That's me. Malware wouldn't be about something as benign as a newsletter, or as on-topic as something relating to the site you're on.
- Leo

Rondi Phillips
October 4, 2008 7:34 PM

In a previous newsletter, you challenged your readers to google themselves and see what they find. Well, I did, and I was shocked! There was even a reference to a response I made to one of your newsletters! The problem is I have an unusual name, and when I want to post a comment on your website, it asks for my name (required). I take it I can't use a fake name, so what should I do?

It depends on what you want to accomplish.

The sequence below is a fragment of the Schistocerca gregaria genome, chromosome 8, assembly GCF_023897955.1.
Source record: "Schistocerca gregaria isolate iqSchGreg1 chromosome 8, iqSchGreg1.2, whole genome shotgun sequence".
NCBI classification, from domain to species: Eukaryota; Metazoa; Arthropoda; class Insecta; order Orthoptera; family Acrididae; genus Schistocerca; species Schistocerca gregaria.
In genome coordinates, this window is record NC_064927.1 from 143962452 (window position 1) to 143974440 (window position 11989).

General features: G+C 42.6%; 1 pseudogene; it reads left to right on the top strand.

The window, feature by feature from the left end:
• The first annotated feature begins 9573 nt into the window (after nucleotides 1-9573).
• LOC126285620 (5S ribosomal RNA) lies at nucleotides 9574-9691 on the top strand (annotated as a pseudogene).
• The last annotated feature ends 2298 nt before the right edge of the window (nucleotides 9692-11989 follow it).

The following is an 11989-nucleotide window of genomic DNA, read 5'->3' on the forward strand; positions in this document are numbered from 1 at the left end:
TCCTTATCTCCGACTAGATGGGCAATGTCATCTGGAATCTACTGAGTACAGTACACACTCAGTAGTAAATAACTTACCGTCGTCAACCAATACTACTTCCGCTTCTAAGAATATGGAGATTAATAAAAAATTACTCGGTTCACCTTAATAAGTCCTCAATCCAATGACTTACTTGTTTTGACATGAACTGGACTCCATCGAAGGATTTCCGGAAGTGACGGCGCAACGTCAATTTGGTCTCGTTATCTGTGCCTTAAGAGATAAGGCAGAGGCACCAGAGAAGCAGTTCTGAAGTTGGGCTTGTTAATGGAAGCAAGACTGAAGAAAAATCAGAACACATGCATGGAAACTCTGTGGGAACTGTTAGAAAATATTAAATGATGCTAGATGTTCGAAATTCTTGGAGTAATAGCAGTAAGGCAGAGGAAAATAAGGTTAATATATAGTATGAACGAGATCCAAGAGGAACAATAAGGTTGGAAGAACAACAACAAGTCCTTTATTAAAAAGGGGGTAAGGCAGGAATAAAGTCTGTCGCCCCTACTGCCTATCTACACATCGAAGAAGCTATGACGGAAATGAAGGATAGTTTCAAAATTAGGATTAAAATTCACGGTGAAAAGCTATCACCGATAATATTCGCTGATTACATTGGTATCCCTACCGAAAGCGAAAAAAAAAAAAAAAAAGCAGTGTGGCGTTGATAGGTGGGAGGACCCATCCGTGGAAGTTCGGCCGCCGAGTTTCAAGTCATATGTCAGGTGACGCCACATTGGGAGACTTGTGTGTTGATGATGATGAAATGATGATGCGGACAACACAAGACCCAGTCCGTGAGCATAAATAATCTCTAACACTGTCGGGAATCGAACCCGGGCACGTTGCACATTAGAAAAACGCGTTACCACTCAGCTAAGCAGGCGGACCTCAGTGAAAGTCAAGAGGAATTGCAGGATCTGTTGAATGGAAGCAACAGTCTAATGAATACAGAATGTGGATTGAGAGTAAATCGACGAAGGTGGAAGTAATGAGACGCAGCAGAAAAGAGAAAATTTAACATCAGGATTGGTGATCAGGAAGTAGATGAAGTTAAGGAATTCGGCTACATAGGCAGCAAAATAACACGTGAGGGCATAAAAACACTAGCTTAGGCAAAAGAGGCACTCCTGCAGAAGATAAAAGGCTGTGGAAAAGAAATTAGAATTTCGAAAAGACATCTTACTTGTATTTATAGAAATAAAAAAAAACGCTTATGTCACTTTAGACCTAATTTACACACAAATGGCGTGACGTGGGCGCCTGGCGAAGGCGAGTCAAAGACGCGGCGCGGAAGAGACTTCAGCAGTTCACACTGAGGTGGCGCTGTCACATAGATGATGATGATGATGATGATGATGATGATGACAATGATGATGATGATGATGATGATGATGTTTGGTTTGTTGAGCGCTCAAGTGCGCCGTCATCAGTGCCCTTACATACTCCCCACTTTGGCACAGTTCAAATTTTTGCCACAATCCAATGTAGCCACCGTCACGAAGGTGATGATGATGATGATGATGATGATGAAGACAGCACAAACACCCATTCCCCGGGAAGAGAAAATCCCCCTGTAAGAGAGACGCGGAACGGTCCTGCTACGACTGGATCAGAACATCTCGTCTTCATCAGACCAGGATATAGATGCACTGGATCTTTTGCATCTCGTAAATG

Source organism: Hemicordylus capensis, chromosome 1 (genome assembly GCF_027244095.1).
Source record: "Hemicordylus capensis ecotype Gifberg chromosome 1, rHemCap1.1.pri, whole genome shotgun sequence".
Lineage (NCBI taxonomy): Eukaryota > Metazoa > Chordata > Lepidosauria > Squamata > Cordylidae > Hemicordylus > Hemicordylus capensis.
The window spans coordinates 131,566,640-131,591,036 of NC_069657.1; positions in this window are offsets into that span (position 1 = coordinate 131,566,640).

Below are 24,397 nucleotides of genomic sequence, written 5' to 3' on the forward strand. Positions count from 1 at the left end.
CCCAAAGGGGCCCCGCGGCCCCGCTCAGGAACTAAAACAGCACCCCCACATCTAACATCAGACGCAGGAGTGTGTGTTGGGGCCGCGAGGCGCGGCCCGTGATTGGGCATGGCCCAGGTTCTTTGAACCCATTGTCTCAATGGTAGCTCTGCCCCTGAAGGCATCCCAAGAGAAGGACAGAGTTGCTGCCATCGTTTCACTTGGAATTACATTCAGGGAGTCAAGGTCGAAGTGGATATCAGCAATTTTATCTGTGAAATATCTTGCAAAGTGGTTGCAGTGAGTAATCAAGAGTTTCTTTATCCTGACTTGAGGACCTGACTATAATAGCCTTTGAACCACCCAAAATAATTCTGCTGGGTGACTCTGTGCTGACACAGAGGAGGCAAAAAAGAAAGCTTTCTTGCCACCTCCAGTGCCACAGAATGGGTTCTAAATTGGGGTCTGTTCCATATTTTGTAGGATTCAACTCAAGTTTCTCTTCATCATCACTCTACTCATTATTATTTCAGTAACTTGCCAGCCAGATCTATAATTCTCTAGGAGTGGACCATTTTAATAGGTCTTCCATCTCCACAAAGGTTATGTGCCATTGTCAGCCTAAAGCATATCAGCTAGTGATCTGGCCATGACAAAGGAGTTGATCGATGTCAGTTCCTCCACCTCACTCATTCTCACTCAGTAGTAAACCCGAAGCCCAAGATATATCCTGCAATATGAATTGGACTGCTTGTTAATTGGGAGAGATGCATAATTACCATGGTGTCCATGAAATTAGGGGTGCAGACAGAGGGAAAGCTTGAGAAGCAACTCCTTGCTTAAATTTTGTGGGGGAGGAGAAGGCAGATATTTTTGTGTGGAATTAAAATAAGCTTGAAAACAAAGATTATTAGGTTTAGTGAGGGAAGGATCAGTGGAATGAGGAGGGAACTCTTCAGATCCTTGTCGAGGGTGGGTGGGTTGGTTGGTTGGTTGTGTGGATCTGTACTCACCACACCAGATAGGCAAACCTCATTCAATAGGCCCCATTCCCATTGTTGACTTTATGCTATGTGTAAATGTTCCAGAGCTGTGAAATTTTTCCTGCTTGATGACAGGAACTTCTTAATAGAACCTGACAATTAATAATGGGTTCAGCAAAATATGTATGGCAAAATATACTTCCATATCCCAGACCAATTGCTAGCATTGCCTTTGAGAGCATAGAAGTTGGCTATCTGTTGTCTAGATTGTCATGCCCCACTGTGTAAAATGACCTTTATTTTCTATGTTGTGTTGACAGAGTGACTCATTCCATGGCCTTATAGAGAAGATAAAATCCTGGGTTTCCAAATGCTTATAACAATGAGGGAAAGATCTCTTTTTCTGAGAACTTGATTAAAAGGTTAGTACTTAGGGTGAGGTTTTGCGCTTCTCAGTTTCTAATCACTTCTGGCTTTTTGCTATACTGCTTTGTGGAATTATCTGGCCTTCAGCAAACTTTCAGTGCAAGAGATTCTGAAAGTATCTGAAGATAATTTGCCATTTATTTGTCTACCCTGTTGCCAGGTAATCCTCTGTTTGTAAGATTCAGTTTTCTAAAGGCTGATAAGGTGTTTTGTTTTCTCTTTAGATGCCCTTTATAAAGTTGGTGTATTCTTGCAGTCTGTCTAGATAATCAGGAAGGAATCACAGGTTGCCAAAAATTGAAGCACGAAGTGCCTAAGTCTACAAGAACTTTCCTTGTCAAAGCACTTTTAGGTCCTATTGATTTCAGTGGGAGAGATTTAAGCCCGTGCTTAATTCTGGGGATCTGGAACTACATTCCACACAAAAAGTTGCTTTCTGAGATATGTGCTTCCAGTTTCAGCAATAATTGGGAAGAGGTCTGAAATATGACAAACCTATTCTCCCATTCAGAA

I too have a unique name - unique enough that all the results of searching on it are related to me somehow. Things like commenting on websites like this one don't bother me, and I use my real name. Doesn't matter to me if that shows up in a search result.

If it's some place I do care, I do use a fake name. Even here, while it asks for your name you can still make one up if you want. Just means that if I contact you I'll call you by that fake name.

So in general, use a fake name, or no name at all, when you think it might matter. The most important point of all is to be aware that what's posted online stays online for a long, long time.
- Leo

Bill Chubb
October 7, 2008 9:58 AM

If you've nothing to hide, don;t worry!

Ik Sourav
October 9, 2010 8:55 AM

Pretty good post. I just stumbled upon your blog and wanted to say that I have really enjoyed reading your blog posts. Any way Iíll be subscribing to your feed and I hope you post again soon.